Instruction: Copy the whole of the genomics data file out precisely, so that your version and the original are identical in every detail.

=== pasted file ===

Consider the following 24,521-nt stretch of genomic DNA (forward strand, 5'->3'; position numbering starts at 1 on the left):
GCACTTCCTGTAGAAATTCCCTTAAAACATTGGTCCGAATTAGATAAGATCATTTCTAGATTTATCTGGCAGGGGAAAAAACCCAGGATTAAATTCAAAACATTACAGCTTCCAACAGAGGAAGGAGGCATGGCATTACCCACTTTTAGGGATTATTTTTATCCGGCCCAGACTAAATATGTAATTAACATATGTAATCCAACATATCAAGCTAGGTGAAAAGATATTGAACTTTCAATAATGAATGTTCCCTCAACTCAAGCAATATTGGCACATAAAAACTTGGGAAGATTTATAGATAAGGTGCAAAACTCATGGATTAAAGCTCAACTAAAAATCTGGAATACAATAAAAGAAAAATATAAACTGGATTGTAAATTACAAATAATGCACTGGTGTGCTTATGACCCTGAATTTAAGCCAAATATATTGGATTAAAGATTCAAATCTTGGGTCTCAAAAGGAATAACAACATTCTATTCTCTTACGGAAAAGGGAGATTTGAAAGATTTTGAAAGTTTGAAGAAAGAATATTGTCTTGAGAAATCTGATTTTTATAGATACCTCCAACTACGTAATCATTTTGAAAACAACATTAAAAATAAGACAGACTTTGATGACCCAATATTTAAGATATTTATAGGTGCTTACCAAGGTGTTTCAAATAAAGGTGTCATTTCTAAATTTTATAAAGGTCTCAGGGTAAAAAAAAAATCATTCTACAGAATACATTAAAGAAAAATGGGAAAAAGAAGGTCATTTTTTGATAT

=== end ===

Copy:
Consider the following 24,521-nt stretch of genomic DNA (forward strand, 5'->3'; position numbering starts at 1 on the left):
GCACTTCCTGTAGAAATTCCCTTAAAACATTGGTCCGAATTAGATAAGATCATTTCTAGATTTATCTGGCAGGGGAAAAAACCCAGGATTAAATTCAAAACATTACAGCTTCCAACAGAGGAAGGAGGCATGGCATTACCCACTTTTAGGGATTATTTTTATCCGGCCCAGACTAAATATGTAATTAACATATGTAATCCAACATATCAAGCTAGGTGAAAAGATATTGAACTTTCAATAATGAATGTTCCCTCAACTCAAGCAATATTGGCACATAAAAACTTGGGAAGATTTATAGATAAGGTGCAAAACTCATGGATTAAAGCTCAACTAAAAATCTGGAATACAATAAAAGAAAAATATAAACTGGATTGTAAATTACAAATAATGCACTGGTGTGCTTATGACCCTGAATTTAAGCCAAATATATTGGATTAAAGATTCAAATCTTGGGTCTCAAAAGGAATAACAACATTCTATTCTCTTACGGAAAAGGGAGATTTGAAAGATTTTGAAAGTTTGAAGAAAGAATATTGTCTTGAGAAATCTGATTTTTATAGATACCTCCAACTACGTAATCATTTTGAAAACAACATTAAAAATAAGACAGACTTTGATGACCCAATATTTAAGATATTTATAGGTGCTTACCAAGGTGTTTCAAATAAAGGTGTCATTTCTAAATTTTATAAAGGTCTCAGGGTAAAAAAAAAATCATTCTACAGAATACATTAAAGAAAAATGGGAAAAAGAAGGTCATTTTTTGATAT